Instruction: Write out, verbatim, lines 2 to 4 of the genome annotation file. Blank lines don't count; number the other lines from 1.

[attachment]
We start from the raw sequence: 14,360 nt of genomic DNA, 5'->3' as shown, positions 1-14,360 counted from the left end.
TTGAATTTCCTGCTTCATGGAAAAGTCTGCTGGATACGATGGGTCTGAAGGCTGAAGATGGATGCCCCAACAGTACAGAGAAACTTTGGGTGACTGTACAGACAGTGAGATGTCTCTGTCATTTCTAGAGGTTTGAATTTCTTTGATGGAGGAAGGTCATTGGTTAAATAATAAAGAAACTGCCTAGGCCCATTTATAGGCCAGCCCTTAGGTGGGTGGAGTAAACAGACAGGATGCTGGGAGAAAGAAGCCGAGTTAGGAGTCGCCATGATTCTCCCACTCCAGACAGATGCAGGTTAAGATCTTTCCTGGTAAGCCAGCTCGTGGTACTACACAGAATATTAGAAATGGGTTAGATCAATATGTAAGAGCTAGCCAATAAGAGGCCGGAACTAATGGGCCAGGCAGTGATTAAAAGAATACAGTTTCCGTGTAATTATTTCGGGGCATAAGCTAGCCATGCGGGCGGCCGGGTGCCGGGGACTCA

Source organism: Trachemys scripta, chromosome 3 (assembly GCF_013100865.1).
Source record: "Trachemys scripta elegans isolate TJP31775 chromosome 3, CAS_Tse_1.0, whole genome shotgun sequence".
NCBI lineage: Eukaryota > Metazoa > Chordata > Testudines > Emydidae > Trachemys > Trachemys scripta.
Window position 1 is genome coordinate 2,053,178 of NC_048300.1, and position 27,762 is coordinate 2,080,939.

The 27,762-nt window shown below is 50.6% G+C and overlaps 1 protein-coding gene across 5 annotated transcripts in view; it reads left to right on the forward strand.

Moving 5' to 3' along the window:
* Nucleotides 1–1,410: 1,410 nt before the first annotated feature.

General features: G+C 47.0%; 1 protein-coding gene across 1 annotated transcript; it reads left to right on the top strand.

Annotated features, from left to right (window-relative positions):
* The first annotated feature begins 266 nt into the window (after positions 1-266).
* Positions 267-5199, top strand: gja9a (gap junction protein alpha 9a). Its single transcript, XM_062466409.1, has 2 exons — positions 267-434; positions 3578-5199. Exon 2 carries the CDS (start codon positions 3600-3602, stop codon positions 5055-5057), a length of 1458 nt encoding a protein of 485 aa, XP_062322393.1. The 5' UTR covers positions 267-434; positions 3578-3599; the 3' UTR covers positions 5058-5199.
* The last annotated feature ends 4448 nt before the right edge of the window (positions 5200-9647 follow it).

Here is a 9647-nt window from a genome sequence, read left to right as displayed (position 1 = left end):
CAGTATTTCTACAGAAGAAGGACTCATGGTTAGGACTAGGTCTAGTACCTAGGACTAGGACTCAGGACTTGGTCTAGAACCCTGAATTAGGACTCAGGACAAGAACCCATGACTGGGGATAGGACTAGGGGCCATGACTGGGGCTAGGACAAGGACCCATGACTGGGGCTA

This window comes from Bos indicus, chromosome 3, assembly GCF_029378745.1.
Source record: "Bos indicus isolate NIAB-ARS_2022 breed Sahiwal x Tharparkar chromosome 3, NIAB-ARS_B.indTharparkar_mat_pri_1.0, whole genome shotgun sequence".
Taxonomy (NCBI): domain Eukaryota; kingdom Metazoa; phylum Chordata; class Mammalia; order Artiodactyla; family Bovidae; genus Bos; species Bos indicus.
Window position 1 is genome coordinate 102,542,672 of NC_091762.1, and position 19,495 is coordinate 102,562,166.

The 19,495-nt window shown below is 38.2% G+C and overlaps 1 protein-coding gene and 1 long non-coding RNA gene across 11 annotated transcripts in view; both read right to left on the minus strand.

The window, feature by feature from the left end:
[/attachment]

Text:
TTGAATTTCCTGCTTCATGGAAAAGTCTGCTGGATACGATGGGTCTGAAGGCTGAAGATGGATGCCCCAACAGTACAGAGAAACTTTGGGTGACTGTACAGACAGTGAGATGTCTCTGTCATTTCTAGAGGTTTGAATTTCTTTGATGGAGGAAGGTCATTGGTTAAATAATAAAGAAACTGCCTAGGCCCATTTATAGGCCAGCCCTTAGGTGGGTGGAGTAAACAGACAGGATGCTGGGAGAAAGAAGCCGAGTTAGGAGTCGCCATGATTCTCCCACTCCAGACAGATGCAGGTTAAGATCTTTCCTGGTAAGCCAGCTCGTGGTACTACACAGAATATTAGAAATGGGTTAGATCAATATGTAAGAGCTAGCCAATAAGAGGCCGGAACTAATGGGCCAGGCAGTGATTAAAAGAATACAGTTTCCGTGTAATTATTTCGGGGCATAAGCTAGCCATGCGGGCGGCCGGGTGCCGGGGACTCA

Source organism: Trachemys scripta, chromosome 3 (assembly GCF_013100865.1).
Source record: "Trachemys scripta elegans isolate TJP31775 chromosome 3, CAS_Tse_1.0, whole genome shotgun sequence".